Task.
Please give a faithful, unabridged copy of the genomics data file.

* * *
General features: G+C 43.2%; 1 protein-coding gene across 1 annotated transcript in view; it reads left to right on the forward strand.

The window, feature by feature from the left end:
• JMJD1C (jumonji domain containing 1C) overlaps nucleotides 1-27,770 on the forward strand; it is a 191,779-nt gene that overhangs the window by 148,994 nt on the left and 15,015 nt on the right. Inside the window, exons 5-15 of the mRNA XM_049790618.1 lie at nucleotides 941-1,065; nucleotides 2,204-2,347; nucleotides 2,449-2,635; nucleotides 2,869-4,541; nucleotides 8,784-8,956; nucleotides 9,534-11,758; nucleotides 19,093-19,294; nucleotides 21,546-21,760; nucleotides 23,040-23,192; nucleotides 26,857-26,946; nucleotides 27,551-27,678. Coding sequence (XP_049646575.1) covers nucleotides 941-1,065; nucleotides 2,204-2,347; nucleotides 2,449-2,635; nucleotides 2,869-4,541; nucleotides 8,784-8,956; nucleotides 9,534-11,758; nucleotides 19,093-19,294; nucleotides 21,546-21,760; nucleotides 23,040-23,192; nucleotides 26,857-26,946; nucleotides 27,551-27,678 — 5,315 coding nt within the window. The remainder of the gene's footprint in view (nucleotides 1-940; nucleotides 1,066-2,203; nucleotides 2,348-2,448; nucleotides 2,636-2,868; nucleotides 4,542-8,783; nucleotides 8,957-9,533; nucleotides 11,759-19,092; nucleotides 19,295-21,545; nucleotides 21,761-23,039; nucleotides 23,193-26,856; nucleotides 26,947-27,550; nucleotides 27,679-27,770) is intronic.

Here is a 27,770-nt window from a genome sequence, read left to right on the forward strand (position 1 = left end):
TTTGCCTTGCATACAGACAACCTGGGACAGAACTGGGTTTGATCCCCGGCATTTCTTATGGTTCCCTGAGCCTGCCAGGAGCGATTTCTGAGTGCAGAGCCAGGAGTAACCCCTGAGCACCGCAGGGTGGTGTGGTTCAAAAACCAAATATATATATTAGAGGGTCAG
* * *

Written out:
General features: G+C 43.2%; 1 protein-coding gene across 1 annotated transcript in view; it reads left to right on the forward strand.

The window, feature by feature from the left end:
• JMJD1C (jumonji domain containing 1C) overlaps nucleotides 1-27,770 on the forward strand; it is a 191,779-nt gene that overhangs the window by 148,994 nt on the left and 15,015 nt on the right. Inside the window, exons 5-15 of the mRNA XM_049790618.1 lie at nucleotides 941-1,065; nucleotides 2,204-2,347; nucleotides 2,449-2,635; nucleotides 2,869-4,541; nucleotides 8,784-8,956; nucleotides 9,534-11,758; nucleotides 19,093-19,294; nucleotides 21,546-21,760; nucleotides 23,040-23,192; nucleotides 26,857-26,946; nucleotides 27,551-27,678. Coding sequence (XP_049646575.1) covers nucleotides 941-1,065; nucleotides 2,204-2,347; nucleotides 2,449-2,635; nucleotides 2,869-4,541; nucleotides 8,784-8,956; nucleotides 9,534-11,758; nucleotides 19,093-19,294; nucleotides 21,546-21,760; nucleotides 23,040-23,192; nucleotides 26,857-26,946; nucleotides 27,551-27,678 — 5,315 coding nt within the window. The remainder of the gene's footprint in view (nucleotides 1-940; nucleotides 1,066-2,203; nucleotides 2,348-2,448; nucleotides 2,636-2,868; nucleotides 4,542-8,783; nucleotides 8,957-9,533; nucleotides 11,759-19,092; nucleotides 19,295-21,545; nucleotides 21,761-23,039; nucleotides 23,193-26,856; nucleotides 26,947-27,550; nucleotides 27,679-27,770) is intronic.

Here is a 27,770-nt window from a genome sequence, read left to right on the forward strand (position 1 = left end):
TTTGCCTTGCATACAGACAACCTGGGACAGAACTGGGTTTGATCCCCGGCATTTCTTATGGTTCCCTGAGCCTGCCAGGAGCGATTTCTGAGTGCAGAGCCAGGAGTAACCCCTGAGCACCGCAGGGTGGTGTGGTTCAAAAACCAAATATATATATTAGAGGGTCAG